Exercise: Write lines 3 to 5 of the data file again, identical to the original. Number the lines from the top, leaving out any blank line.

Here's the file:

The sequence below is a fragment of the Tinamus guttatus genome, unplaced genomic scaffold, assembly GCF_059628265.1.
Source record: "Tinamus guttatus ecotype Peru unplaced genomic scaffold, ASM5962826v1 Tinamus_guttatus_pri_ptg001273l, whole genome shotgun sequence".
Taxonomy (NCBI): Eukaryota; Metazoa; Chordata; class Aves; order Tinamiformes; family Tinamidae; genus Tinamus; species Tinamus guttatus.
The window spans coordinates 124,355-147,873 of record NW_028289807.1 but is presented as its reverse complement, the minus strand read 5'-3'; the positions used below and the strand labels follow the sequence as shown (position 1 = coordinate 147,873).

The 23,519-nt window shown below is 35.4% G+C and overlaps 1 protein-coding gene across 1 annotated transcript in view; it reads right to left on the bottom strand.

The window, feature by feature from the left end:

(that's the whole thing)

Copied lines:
Taxonomy (NCBI): Eukaryota; Metazoa; Chordata; class Aves; order Tinamiformes; family Tinamidae; genus Tinamus; species Tinamus guttatus.
The window spans coordinates 124,355-147,873 of record NW_028289807.1 but is presented as its reverse complement, the minus strand read 5'-3'; the positions used below and the strand labels follow the sequence as shown (position 1 = coordinate 147,873).

The 23,519-nt window shown below is 35.4% G+C and overlaps 1 protein-coding gene across 1 annotated transcript in view; it reads right to left on the bottom strand.